After diagnosing us with unexplained infertility, our reproductive medicine doctor went over our options with us. The first two things she recommended were intrauterine insemination (IUI) and in-vitro fertilization. She said that in-vitro fertilization (IVF) had a much higher success rate on the first try, but it was also much more expensive than intrauterine insemination. In fact, the difference in price was staggering. IVF costs approximately $16,000 for one try. Intrauterine insemination, on the other hand, only costs about $750 for one try. Of course, intrauterine insemination only has a 10 percent chance of working on the first try compared to 40 percent for IVF. If neither worked for us, there were other options we could explore. However, due to cost and not knowing why we weren't conceiving, we decided to try intrauterine insemination first.

Intrauterine insemination is a relatively simple process. It's kind of like having sex without having sex. Sperm gets into your uterus through a catheter rather than through your husband or boyfriend. The vaginal canal is really treacherous for sperm. It's a very acidic environment and sperm often don't survive the journey into the uterus. Those that make it to the uterus have to be right where the egg comes out of the fallopian tube at exactly the right time to fertilize it. When you think about the odds of all of those things coming together at once, it seems like a miracle anyone ever gets pregnant at all. Intrauterine insemination is supposed to take the guesswork out of conception and eliminate the hazards of the vaginal canal by bypassing it entirely.

I had to control the timing of my ovulation to do this. The doctor had to know exactly when to expect the egg to enter the uterus and to make sure sperm was there when it did. I also had to produce multiple eggs to increase my chances of conception. You normally only produce one mature egg per cycle. My doctor put me on a week's worth of Clomid to stimulate more eggs to maturity. Clomid is an old, well-known fertility drug, and it's pretty safe. After a week of taking it, I went back to the doctor for a sonogram. The sonogram showed I had six mature eggs in one ovary that were ready to be released. We just had to control exactly when they were released.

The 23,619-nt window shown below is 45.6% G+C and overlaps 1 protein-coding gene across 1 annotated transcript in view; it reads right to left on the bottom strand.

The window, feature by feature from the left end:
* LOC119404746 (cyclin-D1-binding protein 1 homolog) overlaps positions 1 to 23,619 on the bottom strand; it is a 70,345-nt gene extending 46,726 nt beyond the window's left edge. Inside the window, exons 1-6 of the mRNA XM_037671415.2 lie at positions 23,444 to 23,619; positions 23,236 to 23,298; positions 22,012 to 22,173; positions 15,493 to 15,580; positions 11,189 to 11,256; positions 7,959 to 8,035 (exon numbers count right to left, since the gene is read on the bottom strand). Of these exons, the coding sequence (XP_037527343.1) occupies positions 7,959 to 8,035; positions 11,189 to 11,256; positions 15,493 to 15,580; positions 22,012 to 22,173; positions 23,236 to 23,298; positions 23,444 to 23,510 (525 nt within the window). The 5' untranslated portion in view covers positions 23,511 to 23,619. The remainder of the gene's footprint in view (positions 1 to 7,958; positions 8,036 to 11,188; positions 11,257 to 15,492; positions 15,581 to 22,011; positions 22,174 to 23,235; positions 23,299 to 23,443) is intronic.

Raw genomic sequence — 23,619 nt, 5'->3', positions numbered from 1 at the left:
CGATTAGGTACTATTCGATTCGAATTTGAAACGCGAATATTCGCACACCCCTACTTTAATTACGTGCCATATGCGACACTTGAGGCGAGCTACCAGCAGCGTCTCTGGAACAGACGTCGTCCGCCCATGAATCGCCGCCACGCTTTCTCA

To control the release of the eggs, I had to go home and inject myself in the stomach with a drug that is meant to stimulate ovulation. I'd given myself injections before (such as blood thinners after my two knee surgeries and for alternative health treatments), so that wasn't a problem. The injection didn't even hurt, so that was good. The next day, my husband and I had to be back at the doctor. He had to provide another sperm sample, which he did with much complaining about having to do this humiliating thing again.

We went to lunch while the lab techs washed the sperm. This is a process where they remove the seminal fluid and any sub-standard sperm and concentrate the best sperm. When we came back, I undressed, got up on the table, put my feet in the stirrups, and the doctor inserted a catheter into my vagina that went up into my uterus. She then poured the concentrated sperm through the catheter.

Once the catheter was removed, I had to lay there for 15 minutes to give the sperm time to find the eggs and fertilize one or more of them. Yet I couldn't shake the feeling that the timing was off. I was sure I'd ovulated as soon as I did the injection and the timing was too late. But I tried to remain confident. I had six mature eggs, after all. Surely one of them would get fertilized and I'd get pregnant.

I tried not to think about it for the next two weeks until I could take a pregnancy test. We even went on vacation so we would have something different to do. When the time came to take the pregnancy test, I was pretty excited. Despite my initial reservations, I just knew this would work. How could it not? That's why I was simply stunned when the test came back negative. I wasn't pregnant. I couldn't believe it. With so many things in our favor to achieve conception it still hadn't occurred. Why? And, if I couldn't get pregnant with fertility drugs, controlled ovulation, and concentrated sperm put right where the eggs should be, could I get pregnant at all?

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